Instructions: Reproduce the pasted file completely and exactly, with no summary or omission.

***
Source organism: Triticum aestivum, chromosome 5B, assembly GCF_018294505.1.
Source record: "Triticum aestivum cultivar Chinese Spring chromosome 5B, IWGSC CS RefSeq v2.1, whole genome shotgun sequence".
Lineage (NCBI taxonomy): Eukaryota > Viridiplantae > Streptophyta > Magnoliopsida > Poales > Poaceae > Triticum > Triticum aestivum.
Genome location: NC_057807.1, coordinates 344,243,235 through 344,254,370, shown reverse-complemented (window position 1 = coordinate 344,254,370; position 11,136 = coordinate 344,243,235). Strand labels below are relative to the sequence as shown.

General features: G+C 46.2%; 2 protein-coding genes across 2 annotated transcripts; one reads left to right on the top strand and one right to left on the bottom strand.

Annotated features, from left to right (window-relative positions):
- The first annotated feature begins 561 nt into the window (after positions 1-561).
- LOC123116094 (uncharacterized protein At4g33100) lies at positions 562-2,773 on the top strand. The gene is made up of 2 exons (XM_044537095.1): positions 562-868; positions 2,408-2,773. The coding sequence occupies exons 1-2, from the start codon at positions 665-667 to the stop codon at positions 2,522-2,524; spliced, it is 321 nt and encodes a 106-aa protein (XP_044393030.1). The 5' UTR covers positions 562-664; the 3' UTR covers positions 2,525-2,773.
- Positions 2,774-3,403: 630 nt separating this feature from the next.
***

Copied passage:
Source organism: Triticum aestivum, chromosome 5B, assembly GCF_018294505.1.
Source record: "Triticum aestivum cultivar Chinese Spring chromosome 5B, IWGSC CS RefSeq v2.1, whole genome shotgun sequence".
Lineage (NCBI taxonomy): Eukaryota > Viridiplantae > Streptophyta > Magnoliopsida > Poales > Poaceae > Triticum > Triticum aestivum.
Genome location: NC_057807.1, coordinates 344,243,235 through 344,254,370, shown reverse-complemented (window position 1 = coordinate 344,254,370; position 11,136 = coordinate 344,243,235). Strand labels below are relative to the sequence as shown.

General features: G+C 46.2%; 2 protein-coding genes across 2 annotated transcripts; one reads left to right on the top strand and one right to left on the bottom strand.

Annotated features, from left to right (window-relative positions):
- The first annotated feature begins 561 nt into the window (after positions 1-561).
- LOC123116094 (uncharacterized protein At4g33100) lies at positions 562-2,773 on the top strand. The gene is made up of 2 exons (XM_044537095.1): positions 562-868; positions 2,408-2,773. The coding sequence occupies exons 1-2, from the start codon at positions 665-667 to the stop codon at positions 2,522-2,524; spliced, it is 321 nt and encodes a 106-aa protein (XP_044393030.1). The 5' UTR covers positions 562-664; the 3' UTR covers positions 2,525-2,773.
- Positions 2,774-3,403: 630 nt separating this feature from the next.